Waste Policy
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Waste Policy

International Regulation, Comparative and Contextual Perspectives

Alexander Gillespie

The book’s premise is that all forms of waste are expanding exponentially, and are often of a hazardous nature. The author examines the size of the problem, considers how it is evolving, and assesses the legal and political implications. He then shows that existing solutions to reducing consumption and recycling are limited, and concludes by discussing potential ways forward.
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Chapter 3: The waste hierarchy

Alexander Gillespie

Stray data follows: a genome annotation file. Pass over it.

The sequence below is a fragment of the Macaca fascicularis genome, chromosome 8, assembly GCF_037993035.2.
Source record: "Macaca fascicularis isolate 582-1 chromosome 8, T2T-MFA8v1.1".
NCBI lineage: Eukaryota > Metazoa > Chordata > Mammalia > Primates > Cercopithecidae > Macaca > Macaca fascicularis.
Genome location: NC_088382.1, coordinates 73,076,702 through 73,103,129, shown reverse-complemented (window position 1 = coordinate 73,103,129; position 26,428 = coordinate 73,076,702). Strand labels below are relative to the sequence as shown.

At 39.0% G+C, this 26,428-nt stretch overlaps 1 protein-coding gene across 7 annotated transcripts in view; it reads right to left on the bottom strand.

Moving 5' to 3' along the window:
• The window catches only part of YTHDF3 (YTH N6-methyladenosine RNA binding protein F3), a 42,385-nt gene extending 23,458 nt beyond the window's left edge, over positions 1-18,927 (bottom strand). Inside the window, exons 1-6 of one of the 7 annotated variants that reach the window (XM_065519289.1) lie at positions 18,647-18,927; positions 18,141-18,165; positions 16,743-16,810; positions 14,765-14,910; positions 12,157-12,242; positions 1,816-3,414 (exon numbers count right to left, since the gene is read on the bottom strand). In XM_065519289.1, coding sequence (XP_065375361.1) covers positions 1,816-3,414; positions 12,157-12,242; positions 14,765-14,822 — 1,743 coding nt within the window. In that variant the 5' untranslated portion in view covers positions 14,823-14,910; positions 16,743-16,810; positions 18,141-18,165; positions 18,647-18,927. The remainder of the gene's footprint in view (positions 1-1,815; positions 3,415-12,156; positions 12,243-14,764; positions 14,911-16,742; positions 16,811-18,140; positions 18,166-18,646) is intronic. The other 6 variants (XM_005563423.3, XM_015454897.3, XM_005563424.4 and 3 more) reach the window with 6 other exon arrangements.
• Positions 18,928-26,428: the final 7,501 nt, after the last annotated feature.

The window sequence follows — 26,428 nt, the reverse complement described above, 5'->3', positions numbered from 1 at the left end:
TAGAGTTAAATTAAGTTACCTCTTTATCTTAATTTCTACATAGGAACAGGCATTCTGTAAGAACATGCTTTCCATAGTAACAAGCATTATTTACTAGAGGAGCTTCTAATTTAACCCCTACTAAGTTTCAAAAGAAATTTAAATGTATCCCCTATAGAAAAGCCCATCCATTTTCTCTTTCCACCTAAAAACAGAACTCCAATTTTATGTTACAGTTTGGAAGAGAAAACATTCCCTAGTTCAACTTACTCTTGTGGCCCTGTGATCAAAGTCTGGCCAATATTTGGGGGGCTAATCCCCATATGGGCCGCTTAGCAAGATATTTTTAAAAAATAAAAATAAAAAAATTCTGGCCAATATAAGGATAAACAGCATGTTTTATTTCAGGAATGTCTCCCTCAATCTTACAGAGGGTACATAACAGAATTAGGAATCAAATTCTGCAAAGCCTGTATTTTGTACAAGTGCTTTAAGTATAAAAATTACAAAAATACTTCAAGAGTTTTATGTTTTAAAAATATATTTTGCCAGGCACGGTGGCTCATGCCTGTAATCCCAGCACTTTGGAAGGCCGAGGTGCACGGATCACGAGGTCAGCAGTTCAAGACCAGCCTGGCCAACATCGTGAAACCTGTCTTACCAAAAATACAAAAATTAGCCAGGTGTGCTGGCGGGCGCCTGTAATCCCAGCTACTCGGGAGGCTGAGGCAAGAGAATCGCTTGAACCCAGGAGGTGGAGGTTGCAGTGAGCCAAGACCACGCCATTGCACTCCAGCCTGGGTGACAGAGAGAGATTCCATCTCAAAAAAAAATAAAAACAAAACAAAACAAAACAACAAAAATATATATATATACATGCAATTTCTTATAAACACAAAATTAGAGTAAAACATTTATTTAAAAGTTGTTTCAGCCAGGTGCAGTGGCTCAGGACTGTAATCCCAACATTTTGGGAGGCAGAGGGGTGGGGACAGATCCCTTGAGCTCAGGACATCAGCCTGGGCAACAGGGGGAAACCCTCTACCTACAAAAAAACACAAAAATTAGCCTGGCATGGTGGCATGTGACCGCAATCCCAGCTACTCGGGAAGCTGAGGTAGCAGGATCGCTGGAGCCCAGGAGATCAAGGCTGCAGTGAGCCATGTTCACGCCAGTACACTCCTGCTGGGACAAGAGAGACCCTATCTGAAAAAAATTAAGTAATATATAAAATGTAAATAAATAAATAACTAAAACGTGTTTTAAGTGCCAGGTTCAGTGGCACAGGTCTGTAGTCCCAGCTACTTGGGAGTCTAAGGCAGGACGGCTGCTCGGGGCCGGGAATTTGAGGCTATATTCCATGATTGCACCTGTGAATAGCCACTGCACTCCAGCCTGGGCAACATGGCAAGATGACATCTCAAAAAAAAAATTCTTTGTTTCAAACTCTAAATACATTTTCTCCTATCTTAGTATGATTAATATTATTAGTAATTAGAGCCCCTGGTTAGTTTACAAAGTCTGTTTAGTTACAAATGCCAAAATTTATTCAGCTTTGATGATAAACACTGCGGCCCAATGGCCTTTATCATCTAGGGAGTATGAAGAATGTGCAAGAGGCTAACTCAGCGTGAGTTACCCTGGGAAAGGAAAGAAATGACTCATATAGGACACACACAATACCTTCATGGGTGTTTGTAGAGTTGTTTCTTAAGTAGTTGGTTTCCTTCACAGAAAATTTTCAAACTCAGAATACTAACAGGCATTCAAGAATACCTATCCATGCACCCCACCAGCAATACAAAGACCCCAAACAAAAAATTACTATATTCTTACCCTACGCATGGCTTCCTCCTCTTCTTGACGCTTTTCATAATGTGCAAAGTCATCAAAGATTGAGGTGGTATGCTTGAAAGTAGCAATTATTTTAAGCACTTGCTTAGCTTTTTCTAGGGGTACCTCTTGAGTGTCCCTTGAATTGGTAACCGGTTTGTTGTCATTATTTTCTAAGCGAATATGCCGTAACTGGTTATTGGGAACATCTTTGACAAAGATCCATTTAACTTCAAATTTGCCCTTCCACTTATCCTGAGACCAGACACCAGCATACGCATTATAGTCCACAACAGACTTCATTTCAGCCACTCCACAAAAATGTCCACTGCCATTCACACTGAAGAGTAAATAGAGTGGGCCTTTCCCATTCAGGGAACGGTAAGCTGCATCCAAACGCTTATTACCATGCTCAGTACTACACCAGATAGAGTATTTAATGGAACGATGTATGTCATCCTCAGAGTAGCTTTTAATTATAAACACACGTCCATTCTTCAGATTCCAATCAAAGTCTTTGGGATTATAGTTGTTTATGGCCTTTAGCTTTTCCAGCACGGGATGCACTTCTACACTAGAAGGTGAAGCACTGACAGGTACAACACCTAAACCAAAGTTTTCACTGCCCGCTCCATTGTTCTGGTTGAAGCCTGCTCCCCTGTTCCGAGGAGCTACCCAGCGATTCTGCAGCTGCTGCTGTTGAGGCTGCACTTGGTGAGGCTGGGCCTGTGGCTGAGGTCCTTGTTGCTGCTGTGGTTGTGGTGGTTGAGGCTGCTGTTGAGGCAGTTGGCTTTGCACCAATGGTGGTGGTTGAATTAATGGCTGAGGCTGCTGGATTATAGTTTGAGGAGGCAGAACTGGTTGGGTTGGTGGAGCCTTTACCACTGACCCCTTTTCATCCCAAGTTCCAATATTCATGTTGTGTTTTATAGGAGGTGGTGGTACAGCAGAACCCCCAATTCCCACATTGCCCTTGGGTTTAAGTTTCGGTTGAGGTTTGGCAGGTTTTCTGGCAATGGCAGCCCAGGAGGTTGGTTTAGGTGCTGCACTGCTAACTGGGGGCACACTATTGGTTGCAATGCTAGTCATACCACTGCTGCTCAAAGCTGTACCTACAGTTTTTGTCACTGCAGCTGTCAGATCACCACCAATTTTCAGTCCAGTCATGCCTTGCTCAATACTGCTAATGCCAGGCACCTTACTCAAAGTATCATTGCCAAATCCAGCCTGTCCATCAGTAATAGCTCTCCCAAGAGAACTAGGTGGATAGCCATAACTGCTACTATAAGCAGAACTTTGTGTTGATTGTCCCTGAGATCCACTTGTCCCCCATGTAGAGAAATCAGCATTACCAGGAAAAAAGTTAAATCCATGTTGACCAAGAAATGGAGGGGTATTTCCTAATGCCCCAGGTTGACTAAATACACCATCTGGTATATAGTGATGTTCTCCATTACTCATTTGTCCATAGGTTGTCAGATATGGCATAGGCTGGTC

Quantities of waste are increasing exponentially in all parts of the world. Even in the most highly developed countries, with the best possible recycling schemes, waste production is continuing to grow, albeit at a smaller rate than elsewhere. No one wants more waste. The economic, social and environmental costs of this problem have resulted in clear goals, from the local to the international, to confront the problem. The question is, how? The answer to this problem is the ‘waste hierarchy’. The two broad aims of the hierarchy are to generate as little waste as possible in the first place, and then to extract the maximum practical benefit of the waste that is still produced. In terms of sequence, the hierarchy suggests that as a priority order in waste prevention and management legislation and policy, policy makers should pursue prevention; reuse; recycling; other recovery (such as burning it and capturing some value of the waste as an energy source); and then – as a last resort – disposal. This chapter deals with the first part of the hierarchy – trying to reduce the production of waste in the first place. In this area, three options are available. First, the product can be prohibited. Second, consumers may voluntarily decide to steer away from the particular stream of waste, or third, pricing mechanisms are placed around it to make it economically unattractive, and thus create an incentive not to create the waste.

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